By meeting number three we were on a roll. Everyone in the study connected strongly with Michel Ferrari’s  article “Teaching Wisdom through Deep Critical Thinking and Development of Character.” We all agreed this was an area that we felt very passionately about, and each of us reflected on our own feeling about the value of making mistakes in life, gaining wisdom from experience, and developing our own deep understandings.

We decided this process of developing wisdom was something we would like to explore further. We discussed ideas and strategies for demonstration lessons for all of our Junior students based on the concept of wisdom. I facilitated these demonstration lessons, with the assistance of the homeroom teachers.

Called “Reflecting on the Meaning and Value of Wisdom,” the demonstration lessons began with a  discussion of the definition of wisdom.  The Three Questions, a book by Jon J. Muth, was read aloud. Based on a short story by Leo Tolstoy, the book is a rich work of children’s literature about life experiences, philosophy, and the search for meaning. Following a discussion of the book, students were asked to think about the concept of wisdom and to complete a reflective writing response. One task was to think about and describe the characteristics of a person whom they knew and thought was very wise. What had they learned from this person?

Students also wrote about a time when they gained wisdom through a specific learning experience. Finally,  they were asked to think creatively to develop a powerful statement or belief about the meaning of wisdom. These were shared and displayed as part of our culminating activities. One of my favourites was “Wisdom is a gift that you earn through experiencing life, and it is a gift that no one can ever  take  away from you.” Students loved the lessons and, without a doubt, we helped each and every one  of  them  think deeply about gaining wisdom in their lives and valuing it forever.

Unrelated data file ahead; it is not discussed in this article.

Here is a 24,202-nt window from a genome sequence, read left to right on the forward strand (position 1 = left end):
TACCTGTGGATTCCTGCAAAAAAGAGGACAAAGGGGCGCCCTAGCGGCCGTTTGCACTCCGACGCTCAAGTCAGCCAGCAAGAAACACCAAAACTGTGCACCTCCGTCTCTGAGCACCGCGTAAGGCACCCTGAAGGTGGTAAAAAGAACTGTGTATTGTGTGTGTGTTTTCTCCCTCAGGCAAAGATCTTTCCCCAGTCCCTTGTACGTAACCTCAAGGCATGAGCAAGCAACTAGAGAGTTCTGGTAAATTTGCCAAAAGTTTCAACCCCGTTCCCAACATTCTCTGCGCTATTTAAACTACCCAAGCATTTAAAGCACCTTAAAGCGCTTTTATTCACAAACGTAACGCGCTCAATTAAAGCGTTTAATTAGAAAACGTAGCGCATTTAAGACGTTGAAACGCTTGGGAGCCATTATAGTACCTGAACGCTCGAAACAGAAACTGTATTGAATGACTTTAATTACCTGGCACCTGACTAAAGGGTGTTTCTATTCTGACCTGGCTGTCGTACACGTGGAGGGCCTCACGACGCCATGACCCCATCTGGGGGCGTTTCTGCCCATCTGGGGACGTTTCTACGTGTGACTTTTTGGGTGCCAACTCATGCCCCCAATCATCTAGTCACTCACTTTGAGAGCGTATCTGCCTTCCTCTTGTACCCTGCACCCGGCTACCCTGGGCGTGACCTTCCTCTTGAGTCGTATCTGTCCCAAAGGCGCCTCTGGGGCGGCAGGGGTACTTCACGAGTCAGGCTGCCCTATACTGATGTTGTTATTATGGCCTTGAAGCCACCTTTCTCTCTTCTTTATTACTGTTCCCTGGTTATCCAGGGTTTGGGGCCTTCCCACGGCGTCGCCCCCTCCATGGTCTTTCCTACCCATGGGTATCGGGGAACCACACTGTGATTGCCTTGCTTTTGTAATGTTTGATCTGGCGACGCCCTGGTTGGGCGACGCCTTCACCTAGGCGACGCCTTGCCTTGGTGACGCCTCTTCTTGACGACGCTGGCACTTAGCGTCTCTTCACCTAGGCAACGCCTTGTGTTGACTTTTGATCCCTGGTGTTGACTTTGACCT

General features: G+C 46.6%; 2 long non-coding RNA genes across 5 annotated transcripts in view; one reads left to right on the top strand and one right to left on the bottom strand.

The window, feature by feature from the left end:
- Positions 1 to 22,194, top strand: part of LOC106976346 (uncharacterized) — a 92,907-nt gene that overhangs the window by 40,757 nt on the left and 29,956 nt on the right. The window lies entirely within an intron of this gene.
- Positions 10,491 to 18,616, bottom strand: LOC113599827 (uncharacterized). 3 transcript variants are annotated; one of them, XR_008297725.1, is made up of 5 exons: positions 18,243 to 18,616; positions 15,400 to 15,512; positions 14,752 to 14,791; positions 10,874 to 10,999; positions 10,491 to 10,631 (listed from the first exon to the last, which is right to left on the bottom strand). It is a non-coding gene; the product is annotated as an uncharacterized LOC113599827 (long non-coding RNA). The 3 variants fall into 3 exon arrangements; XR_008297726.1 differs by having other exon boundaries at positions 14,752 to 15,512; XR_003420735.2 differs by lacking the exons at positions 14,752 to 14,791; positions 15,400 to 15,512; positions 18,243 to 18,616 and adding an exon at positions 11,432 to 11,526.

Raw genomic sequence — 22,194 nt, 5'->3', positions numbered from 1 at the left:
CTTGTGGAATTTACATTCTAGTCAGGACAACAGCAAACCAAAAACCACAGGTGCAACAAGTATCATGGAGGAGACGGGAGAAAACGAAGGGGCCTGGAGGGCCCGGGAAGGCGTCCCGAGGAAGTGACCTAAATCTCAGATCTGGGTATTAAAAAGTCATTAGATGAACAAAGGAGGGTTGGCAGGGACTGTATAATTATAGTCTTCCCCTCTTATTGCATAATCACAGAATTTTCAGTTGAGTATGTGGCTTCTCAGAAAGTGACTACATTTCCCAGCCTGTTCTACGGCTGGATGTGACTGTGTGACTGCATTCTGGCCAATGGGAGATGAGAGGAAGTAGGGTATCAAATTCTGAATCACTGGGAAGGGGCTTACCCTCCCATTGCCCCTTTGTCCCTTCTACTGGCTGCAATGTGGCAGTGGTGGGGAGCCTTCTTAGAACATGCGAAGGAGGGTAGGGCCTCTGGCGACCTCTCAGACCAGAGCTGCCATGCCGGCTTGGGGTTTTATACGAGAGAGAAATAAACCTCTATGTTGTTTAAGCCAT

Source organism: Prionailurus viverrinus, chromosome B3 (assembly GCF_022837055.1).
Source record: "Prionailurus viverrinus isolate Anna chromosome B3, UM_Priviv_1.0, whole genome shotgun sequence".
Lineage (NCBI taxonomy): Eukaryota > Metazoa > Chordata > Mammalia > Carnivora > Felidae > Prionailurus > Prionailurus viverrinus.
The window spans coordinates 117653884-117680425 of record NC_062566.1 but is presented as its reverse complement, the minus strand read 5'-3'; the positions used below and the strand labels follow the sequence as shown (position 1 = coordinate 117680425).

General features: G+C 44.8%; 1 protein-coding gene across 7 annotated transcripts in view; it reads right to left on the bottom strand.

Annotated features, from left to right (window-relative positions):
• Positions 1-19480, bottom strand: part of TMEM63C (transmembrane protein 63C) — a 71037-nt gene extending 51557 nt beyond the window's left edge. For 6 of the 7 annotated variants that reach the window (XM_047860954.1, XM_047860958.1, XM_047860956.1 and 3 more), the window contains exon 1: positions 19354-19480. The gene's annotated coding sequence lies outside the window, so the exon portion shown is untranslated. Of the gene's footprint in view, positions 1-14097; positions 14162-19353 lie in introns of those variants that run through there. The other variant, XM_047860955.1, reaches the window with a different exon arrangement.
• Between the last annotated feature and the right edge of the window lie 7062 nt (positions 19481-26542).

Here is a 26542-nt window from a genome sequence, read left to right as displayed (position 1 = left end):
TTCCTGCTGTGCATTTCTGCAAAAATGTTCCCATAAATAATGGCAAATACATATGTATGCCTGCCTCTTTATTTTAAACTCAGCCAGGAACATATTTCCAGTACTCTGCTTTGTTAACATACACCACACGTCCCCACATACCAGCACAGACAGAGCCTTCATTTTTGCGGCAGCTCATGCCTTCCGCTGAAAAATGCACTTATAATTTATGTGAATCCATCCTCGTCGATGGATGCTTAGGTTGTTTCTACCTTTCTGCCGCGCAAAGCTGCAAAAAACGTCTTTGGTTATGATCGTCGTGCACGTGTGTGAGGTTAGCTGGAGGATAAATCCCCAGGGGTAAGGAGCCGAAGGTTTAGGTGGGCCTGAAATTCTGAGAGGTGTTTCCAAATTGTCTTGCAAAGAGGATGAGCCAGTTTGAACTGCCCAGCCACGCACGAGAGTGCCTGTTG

The teachers shared with each of the classes their own personal stories, and this helped to form connections  and to build a learning environment that was honest, motivating, and real. The students reciprocated with  their  reflective written responses, which were shared and celebrated  throughout  the  division. This sharing was definitely a highlight for everyone involved. The emotional intelligence of the staff and students was high.

As the book study drew to a close, we held a celebration and reflection at my home in June. The plan for a poolside party was recast when it rained . . . deeply! We did, however, have a very collegial and constructive discussion about our book study process. Each teacher completed a reflective response and a constructive feedback sheet. Overall, all of my colleagues liked the literature circle format of the book study. They appreciated the  comfortable  and  relaxed  approach  to  the meetings. They valued the more practical aspects of  Teaching for Deep Understanding, and also felt positive about how it confirmed their own philosophies and beliefs. I read the word  validation in many of the responses.

We all enjoyed the professional dialogue, the honest perspectives – and even the frustrations. We were pleased that we had demonstrated our own commitment and persistence in collaboratively completing the study. In the end, we all felt strongly about  the  link  between deep understanding and student motivation.

Our experience with  Teaching for Deep Understanding has led us into our next book  study, in which we are using Eric Jensen’s latest work,  Tools for Engagement: Managing Emotional States for LearnerSuccess.2 This book is a  perfect follow-up to  Teaching for Deep Understanding. We have found that book study is a great way to get together and focus on teaching and learning.

 

1  Teaching for Deep Understanding: Towards the Ontario Curriculum that We Need, Edited by Kenneth Leithwood, Pat McAdie, Nina Bascia, and Anne Rodrigue. Published by O SE/UT and the Elementary Teachers Federation of Ontario, 2005.

2  Eric. Jensen, Tools for Engagemen: Managing Emotional States for Learner Success,  San Diego, CA: The Brain Store, 2003.